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History Sourcework - How Far does Source I prove that Goering was telling the truth in Source H? - Hitler's Germany

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Introduction

History Sourcework: Study Sources H and I. How Far does Source I prove that Goering was telling the truth in Source H? Source H was written by Goering who was at the time in command of the German economy. Goering was a high ranking party official, achieving the prestige of being Hitler's deputy at one point. He was furious that Goebbels had allowed so much destruction during the ransacking of Jewish Property. He was stringently trying to adhere to the 4-year economic plan that was to prepare Germany for war. He saw that the property and goods within the Jewish households which would have greatly useful to help achieve this plan. He had nothing to do directly with Kristallnact though. After the damage of Kristallnact in order to keep in line with the party's Anti Semitic policies he charged the Jew's 100 million marks for the damage caused that night. He was later charged with the responsibility of the Jews in the concentration camps, which led to him being tried after the war, in that trial this account was given. The testimony follows the opinions of Goering in that his fierce competition against Goebbels that results in placing all of the blame onto Goebbels shoulders who was not there to defend himself, after committing suicide. ...read more.

Middle

However the claim that Hitler apologising for the actions of Goebbels, we do not know. If Source A is anything to be going by, it seems that Hitler fully supported the actions of Goebbels. The reason why he would apologise for the actions of Goebbels if Source A were true is unknown, unless he was putting a face on to all other senior Nazi's. There are a few gaps in the text. Goering's interpretation of what happened during Kristallnact is unknown and what he was doing at the time. He did not disclose in the piece who else apart from Goebbels was responsible for Kristallnact. Nor Fritz Hesse reported if what happened at the dinner party in a true manner as he was probably there. However we do know that Goering was not directly involved in Kristallnact though he had to deal with the consequences. Source I is a reporting of a conversation held with Hitler by Frau Troost, a women married to Hitler's favourite architect. The speaker in this source is Hitler, occurring shortly after Kristallnact. The opinion of Hitler seems to be that Kristallnact was a regrettable event because of von Roth's death and maybe because everybody saw the Jews killed on the street, which he did not want to occur. The consequences were starting to emerge on the economy as well throwing the four-year economic plan askew. ...read more.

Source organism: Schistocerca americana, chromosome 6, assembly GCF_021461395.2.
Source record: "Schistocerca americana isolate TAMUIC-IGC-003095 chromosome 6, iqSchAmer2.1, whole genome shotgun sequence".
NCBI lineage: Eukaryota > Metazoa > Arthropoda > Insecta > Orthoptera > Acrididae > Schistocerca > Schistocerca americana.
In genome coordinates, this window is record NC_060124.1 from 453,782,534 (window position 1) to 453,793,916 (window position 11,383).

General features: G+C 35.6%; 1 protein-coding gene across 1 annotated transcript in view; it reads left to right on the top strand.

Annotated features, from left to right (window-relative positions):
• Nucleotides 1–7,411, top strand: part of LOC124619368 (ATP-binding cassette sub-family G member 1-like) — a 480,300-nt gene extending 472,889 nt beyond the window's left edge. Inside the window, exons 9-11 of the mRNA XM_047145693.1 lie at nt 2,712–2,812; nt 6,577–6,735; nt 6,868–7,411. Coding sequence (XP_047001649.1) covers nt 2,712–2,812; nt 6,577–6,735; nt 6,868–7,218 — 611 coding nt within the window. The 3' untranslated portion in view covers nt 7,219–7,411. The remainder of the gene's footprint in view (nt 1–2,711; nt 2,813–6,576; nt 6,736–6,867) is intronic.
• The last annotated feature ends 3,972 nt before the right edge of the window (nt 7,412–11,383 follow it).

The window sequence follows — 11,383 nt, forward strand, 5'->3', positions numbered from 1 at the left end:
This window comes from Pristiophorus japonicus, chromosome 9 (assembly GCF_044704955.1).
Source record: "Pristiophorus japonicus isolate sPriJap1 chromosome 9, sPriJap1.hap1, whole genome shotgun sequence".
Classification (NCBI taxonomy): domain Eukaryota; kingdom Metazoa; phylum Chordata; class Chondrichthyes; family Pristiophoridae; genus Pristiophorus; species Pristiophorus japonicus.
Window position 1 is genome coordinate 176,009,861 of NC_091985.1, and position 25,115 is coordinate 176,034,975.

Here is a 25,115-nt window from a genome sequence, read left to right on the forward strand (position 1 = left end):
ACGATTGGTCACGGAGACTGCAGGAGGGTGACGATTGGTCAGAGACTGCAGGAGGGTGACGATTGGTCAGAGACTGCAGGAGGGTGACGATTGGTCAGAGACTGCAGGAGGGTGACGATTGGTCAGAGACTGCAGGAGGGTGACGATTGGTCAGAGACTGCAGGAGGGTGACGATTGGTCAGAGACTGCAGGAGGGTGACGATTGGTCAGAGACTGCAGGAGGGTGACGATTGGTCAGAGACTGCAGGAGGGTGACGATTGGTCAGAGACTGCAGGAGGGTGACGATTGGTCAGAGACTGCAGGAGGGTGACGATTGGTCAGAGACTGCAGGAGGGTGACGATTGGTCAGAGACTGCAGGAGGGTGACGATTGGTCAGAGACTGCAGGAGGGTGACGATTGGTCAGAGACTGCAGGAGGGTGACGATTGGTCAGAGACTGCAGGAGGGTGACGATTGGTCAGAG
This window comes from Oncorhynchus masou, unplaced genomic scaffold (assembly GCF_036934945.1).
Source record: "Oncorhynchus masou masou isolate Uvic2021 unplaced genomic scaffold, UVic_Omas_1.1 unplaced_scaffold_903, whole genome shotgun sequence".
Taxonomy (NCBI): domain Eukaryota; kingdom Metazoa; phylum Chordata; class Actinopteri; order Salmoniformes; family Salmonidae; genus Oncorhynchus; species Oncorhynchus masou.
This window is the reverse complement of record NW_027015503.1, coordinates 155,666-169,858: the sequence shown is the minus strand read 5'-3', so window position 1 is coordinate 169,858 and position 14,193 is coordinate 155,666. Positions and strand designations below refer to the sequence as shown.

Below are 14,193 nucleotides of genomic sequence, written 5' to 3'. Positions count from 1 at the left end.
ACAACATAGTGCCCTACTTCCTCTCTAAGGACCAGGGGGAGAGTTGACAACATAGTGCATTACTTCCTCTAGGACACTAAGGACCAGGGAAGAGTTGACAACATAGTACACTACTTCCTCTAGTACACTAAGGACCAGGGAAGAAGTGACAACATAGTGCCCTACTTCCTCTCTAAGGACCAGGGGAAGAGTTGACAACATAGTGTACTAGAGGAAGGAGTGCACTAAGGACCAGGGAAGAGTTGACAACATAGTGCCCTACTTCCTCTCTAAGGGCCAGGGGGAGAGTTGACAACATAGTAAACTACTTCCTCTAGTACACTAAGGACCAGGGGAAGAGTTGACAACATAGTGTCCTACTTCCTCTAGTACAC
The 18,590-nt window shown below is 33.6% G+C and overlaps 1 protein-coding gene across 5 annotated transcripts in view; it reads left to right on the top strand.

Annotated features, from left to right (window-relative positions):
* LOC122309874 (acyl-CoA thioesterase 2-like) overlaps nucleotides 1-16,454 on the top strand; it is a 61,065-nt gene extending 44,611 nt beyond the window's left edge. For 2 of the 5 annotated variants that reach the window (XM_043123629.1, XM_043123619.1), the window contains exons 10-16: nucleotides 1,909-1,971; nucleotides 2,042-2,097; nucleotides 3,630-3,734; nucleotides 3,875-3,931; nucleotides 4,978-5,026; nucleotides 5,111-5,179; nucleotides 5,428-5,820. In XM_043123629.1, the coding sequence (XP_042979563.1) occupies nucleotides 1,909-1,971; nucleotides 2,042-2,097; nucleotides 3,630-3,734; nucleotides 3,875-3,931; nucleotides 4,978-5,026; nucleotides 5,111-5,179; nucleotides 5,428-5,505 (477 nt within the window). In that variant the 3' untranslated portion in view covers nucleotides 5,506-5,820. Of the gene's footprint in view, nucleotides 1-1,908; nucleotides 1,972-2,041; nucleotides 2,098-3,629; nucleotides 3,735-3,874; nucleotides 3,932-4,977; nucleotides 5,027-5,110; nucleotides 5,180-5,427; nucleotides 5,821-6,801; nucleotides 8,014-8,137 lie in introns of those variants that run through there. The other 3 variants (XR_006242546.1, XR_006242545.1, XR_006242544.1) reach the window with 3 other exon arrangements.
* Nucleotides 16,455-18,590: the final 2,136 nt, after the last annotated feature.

Conclusion

The agreement with France is not put into more detail. What was it? Was their really any sort of plan with France? It may have been a Nazi bluff. No other source agrees or mentions with this aspect of the conversation, which leaves it as a bit suspect. The figure of speech '' Elephant in a china shop'' does agree with Sources C, E, F and G in picturing Kristallnact as a brutal messy attack. In conclusion Source I does agree to an extent that Goering was telling the truth in source H. It agrees on the fact that there was extensive damage to German Property and eventually the Economy. The tone Hitler uses in Source I suggests that he did regret the incident and meaning that he may have apologised for Goebbels, therefore agreeing with Source H again. Further similarities result from Adolf Hitler claiming that the entire occurrence of Kristallnact shouldn't have happened. Whether or not Hitler feels that the economy was damaged and the four-year plan in the process, is not discussed in Source I so remains unknown. However the use of the plural form of ''the people responsible'' indicates that there was more than one person responsible for organising the riots. Source H just shows Goering blaming Goebbels for everything. This results in the two sources agreeing on most issues to an extent, meaning that both ounces carry a reasonable degree of reliability as they confer reasonably. J.Harratt ...read more.

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